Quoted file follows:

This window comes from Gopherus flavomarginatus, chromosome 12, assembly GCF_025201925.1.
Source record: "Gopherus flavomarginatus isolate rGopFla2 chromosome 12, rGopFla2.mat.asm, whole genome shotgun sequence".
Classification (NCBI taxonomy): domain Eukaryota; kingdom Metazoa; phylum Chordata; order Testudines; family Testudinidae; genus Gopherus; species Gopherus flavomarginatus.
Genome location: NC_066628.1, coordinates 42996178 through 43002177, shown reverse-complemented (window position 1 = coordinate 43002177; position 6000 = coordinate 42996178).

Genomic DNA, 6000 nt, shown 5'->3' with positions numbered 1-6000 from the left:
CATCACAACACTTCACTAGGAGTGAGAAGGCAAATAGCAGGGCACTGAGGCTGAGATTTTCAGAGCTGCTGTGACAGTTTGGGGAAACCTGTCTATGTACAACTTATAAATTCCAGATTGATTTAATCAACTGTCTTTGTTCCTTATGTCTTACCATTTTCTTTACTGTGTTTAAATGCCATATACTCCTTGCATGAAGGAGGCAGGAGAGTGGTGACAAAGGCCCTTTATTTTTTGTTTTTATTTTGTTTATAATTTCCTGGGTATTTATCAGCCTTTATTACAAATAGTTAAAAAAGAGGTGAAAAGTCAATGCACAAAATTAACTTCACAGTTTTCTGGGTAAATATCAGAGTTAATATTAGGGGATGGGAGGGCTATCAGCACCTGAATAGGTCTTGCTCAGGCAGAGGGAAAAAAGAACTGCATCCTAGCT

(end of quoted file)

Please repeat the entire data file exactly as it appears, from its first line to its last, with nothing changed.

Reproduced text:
This window comes from Gopherus flavomarginatus, chromosome 12, assembly GCF_025201925.1.
Source record: "Gopherus flavomarginatus isolate rGopFla2 chromosome 12, rGopFla2.mat.asm, whole genome shotgun sequence".
Classification (NCBI taxonomy): domain Eukaryota; kingdom Metazoa; phylum Chordata; order Testudines; family Testudinidae; genus Gopherus; species Gopherus flavomarginatus.
Genome location: NC_066628.1, coordinates 42996178 through 43002177, shown reverse-complemented (window position 1 = coordinate 43002177; position 6000 = coordinate 42996178).

Genomic DNA, 6000 nt, shown 5'->3' with positions numbered 1-6000 from the left:
CATCACAACACTTCACTAGGAGTGAGAAGGCAAATAGCAGGGCACTGAGGCTGAGATTTTCAGAGCTGCTGTGACAGTTTGGGGAAACCTGTCTATGTACAACTTATAAATTCCAGATTGATTTAATCAACTGTCTTTGTTCCTTATGTCTTACCATTTTCTTTACTGTGTTTAAATGCCATATACTCCTTGCATGAAGGAGGCAGGAGAGTGGTGACAAAGGCCCTTTATTTTTTGTTTTTATTTTGTTTATAATTTCCTGGGTATTTATCAGCCTTTATTACAAATAGTTAAAAAAGAGGTGAAAAGTCAATGCACAAAATTAACTTCACAGTTTTCTGGGTAAATATCAGAGTTAATATTAGGGGATGGGAGGGCTATCAGCACCTGAATAGGTCTTGCTCAGGCAGAGGGAAAAAAGAACTGCATCCTAGCT